Nov 12, 2010

White Teeth, by Zadie Smith

What a wonderful book! Rarely does an author come along who can both describe and encapsulate popular culture as well as Zadie Smith does, and in her first novel, no less. Throughout the book, we follow two families, the Bengali Iqbals and the half-English/half-Jamaican Joneses. Their lives entwine together after Archie Jones and Samad Iqbal "fight" in WWII together, and even more so after they both take much younger wives who become pregnant within months of each other. The narrative description is interesting and moves along, the dialogue is realistic, funny, and heartbreaking, and the story is impressive. One can only imagine how much research Smith had to do to make her Jamaican, Bengali, British, Jehovah's Witness, Muslim, etc. characters so believable.

My only complaint with the book is the alacrity with which the climax is reached. We read through 400 pages of backstory and build-up, and then the denouement takes a little less than 30 pages to achieve. It's like Smith was given a page limit, spent a lot of time writing the book, and then realized that she had to end it soon and couldn't bear to cut out anything that had come before. She could have taken a little more time to craft a satisfying ending, but other than that, this is absolutely a book I would recommend.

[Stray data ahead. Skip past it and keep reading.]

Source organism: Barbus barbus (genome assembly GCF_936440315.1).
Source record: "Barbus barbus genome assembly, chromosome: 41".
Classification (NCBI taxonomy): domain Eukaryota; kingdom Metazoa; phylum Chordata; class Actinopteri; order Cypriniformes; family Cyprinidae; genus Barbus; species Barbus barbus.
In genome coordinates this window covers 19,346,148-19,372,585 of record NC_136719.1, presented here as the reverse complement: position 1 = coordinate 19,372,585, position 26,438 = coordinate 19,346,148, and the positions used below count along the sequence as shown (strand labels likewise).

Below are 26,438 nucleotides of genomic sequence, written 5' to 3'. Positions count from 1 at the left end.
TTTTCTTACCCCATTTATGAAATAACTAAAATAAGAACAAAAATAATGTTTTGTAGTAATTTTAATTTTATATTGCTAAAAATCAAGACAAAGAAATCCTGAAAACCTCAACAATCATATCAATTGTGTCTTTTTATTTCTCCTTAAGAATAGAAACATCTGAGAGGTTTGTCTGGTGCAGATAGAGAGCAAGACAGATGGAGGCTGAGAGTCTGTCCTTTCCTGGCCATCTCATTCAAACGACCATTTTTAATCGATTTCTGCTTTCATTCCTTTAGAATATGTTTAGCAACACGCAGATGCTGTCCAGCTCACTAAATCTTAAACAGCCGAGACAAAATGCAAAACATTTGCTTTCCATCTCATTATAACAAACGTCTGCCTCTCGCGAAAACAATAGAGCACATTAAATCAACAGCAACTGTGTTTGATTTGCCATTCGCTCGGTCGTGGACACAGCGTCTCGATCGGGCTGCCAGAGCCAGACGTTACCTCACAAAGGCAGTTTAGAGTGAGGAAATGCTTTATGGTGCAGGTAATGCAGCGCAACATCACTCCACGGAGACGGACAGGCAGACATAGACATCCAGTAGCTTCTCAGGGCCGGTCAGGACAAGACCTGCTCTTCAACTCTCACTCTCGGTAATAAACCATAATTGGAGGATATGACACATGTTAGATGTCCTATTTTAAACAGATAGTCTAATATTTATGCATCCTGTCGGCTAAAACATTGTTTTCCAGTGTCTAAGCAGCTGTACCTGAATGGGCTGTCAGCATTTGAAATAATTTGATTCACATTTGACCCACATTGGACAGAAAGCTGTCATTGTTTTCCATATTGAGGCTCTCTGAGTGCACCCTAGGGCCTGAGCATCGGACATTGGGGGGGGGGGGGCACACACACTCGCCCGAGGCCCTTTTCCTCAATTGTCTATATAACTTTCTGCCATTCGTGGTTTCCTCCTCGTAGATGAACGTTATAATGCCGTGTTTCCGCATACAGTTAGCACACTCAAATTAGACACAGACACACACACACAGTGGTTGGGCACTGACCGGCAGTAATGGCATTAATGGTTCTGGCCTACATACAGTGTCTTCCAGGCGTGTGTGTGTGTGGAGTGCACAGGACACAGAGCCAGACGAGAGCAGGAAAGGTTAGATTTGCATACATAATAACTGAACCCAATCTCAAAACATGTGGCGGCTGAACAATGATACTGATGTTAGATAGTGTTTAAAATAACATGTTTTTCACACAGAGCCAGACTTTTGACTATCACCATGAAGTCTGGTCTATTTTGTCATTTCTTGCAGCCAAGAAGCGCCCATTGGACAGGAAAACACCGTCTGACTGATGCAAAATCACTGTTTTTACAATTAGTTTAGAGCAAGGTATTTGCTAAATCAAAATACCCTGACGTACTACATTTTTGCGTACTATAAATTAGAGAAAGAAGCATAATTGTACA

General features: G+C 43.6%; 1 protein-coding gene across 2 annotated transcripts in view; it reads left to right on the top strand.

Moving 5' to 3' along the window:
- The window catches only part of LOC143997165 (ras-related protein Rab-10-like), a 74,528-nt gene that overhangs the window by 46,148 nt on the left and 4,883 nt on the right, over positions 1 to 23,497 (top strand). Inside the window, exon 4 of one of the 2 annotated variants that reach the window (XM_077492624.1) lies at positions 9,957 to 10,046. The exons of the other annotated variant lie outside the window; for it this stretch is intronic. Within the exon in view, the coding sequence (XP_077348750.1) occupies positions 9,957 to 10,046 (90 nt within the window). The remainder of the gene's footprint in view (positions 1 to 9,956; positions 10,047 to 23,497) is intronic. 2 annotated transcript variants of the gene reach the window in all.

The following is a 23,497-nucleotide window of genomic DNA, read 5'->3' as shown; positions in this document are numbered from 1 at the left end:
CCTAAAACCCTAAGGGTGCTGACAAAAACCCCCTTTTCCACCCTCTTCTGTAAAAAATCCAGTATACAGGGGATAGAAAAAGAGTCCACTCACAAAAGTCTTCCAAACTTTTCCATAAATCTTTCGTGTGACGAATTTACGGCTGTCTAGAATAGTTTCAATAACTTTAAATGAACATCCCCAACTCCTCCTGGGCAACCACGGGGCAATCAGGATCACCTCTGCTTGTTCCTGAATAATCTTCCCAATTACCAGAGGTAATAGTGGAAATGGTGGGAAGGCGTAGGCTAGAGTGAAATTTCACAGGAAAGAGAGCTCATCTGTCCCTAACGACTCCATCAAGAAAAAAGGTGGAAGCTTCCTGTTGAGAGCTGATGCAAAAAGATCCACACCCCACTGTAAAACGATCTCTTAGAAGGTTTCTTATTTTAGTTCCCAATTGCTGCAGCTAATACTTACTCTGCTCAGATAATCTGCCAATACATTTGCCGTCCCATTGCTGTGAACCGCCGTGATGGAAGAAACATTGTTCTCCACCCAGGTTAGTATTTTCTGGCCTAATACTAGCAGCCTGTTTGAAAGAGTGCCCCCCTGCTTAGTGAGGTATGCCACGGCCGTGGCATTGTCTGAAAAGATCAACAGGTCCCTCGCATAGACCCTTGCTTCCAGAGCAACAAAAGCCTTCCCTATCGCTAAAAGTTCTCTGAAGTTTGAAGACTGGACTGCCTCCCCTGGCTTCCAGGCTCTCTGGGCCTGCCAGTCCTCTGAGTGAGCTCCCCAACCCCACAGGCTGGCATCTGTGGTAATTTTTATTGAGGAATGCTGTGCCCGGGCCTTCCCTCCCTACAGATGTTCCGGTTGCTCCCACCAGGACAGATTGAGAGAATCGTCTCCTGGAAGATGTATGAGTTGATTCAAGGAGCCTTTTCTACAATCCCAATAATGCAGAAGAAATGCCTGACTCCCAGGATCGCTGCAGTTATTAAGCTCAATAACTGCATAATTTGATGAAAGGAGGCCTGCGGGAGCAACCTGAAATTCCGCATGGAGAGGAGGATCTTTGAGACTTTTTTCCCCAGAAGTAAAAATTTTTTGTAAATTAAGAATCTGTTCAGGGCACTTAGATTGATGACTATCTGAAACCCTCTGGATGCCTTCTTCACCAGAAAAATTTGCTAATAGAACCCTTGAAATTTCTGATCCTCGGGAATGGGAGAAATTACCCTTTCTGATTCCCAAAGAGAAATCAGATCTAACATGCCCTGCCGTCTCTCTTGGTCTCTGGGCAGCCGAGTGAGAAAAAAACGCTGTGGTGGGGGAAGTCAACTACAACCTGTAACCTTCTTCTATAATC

Nov 5, 2010

The Prince of Mist, by Carlos Ruiz Zafon

Having very much enjoyed Zafon's literary mystery, "The Shadow of the Wind," I had high hopes for this slender novel. I was extremely disappointed. The story is interesting, quite original and well thought out, with an interesting ending, but the writing is just awful. The characters are incredibly simplistic. Their relationships to each other are obvious in the extreme. Their dialogue is practically tortured. Zafon apparently chose to write their speaking in the same way he writes; stories are told in perfect, dramatic detail, in ways that no person actually talks. This took me somewhat aback, and I tried to make excuses for it, such as that Zafon had chosen to write the book this way on purpose. But then why would the narrative be so dull? It was like he switched narrative description with bland dialogue. My best guess is that this was Zafon's first attempt at young adult fiction. Where he failed is in striking a balance between easy readability and challenging the young reader. He ended up, instead, with flat characters and an unbelievable story. Which is a shame, really, because the kernel of the story is really quite good.